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International Considerations for Child Custody and Divorce Cases

globe-1419902By: Sarah T. McCain

When you commence either a divorce case or a child custody case in Colorado, you will inevitably hear the word “jurisdiction.” Though this term is mentioned in more detail in other blog posts, in summary, the term is referring to personal and subject matter jurisdiction. To acquire personal jurisdiction in Colorado, there must be service in Colorado, the other party agrees to have their matter heard in Colorado, or long arm jurisdiction applies.

To acquire subject matter jurisdiction in a divorce, the court must find that one or both of the spouses has lived in the state for a period of 91 days prior to the case being filed. This is pursuant to C.R.S. 14-10-106 and 107. Jurisdiction for child custody cases in Colorado and most states (Massachusetts is excluded) is determined by the Uniform Child Custody Jurisdiction and Enforcement Act found in C.R.S. 14-13-101. This is most often referred to as the “UCCJEA.” For custody cases, only subject matter jurisdiction is necessary, which is acquired when a child resides in Colorado for 182 days, or more.  The citizenship or immigration status of a party is generally not relevant to determining jurisdiction in either a divorce or a custody case.  When dealing with international child custody issues and a child taken out of the U.S., both state and federal laws may be needed to get that child back.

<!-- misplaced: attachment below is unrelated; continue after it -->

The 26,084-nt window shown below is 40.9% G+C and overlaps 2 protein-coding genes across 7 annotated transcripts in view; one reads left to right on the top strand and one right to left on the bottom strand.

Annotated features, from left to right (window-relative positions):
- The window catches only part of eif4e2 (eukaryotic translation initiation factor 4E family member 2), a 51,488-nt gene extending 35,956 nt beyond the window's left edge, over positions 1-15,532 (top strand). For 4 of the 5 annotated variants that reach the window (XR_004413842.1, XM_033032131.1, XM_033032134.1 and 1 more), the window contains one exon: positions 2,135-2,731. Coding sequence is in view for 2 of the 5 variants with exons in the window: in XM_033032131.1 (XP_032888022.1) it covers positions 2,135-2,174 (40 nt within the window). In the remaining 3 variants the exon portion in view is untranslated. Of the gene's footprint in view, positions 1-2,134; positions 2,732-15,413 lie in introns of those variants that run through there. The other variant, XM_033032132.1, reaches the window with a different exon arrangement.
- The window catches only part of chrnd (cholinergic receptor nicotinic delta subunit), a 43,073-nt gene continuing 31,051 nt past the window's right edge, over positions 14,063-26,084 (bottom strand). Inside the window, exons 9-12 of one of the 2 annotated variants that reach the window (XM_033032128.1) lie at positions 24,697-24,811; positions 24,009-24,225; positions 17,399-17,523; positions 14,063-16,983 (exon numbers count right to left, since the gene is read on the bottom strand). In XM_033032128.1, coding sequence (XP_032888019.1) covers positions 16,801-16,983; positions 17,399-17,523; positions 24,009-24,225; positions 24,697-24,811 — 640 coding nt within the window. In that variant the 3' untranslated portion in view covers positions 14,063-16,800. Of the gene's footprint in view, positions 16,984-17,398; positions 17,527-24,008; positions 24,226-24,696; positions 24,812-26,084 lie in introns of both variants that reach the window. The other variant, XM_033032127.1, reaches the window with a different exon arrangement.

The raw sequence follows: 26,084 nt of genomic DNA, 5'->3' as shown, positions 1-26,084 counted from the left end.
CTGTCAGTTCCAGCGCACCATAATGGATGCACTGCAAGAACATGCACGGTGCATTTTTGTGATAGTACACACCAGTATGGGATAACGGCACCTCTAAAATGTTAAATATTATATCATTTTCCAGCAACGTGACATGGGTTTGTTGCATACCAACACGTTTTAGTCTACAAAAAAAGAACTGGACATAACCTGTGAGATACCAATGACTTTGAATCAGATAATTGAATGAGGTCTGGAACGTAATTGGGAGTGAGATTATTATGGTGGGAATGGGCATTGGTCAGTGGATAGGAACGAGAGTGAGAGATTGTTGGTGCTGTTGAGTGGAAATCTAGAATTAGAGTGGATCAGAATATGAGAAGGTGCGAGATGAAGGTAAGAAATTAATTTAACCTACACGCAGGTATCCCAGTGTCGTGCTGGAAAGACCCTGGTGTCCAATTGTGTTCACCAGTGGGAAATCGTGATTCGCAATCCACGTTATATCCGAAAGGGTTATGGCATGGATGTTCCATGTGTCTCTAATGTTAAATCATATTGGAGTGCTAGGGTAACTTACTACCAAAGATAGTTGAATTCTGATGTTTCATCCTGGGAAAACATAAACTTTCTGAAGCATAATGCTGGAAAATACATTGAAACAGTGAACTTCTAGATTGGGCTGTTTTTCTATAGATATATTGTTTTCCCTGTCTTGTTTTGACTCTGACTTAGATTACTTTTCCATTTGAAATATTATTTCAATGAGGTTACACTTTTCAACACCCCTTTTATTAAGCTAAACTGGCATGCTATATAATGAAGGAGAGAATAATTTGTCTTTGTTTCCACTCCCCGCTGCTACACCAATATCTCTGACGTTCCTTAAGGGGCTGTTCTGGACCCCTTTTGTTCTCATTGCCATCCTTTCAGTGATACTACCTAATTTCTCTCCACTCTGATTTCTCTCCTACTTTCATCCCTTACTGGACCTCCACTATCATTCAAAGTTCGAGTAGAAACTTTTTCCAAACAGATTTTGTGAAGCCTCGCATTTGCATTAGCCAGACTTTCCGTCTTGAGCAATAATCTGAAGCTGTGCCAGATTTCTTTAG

In a child custody matter or a divorce that includes custody considerations, the UCCJEA will be used to determine where the appropriate forum is to decide important matters such as where the child(ren) will live and who will make decisions concerning their well-being. The UCCJEA is applied when there are multiple states or even countries involved. Much as when the court is applying this standard to two different states, the court will apply this same standard to a situation where one party may be located in Colorado and the other parent is located in a foreign country. Under the UCCJEA, that foreign country is given the same consideration as though it were simply another state. Under this rule, 182 days is an important number to keep in mind as that number will determine the “home state” of the child(ren) in most cases. For example, if you, the other parent, and the minor child are all residing in Colorado and that other parent then decides to move to England with the child, Colorado would lose jurisdiction after the child has been gone for 182, unless a case is filed in Colorado prior to that time. Therefore, if you believe that the party is looking to move out of the Country with your child, you need to file a case quickly.  Once a case is filed and they are served, a temporary injunction goes into effect, which prohibits their taking the minor child out of Colorado.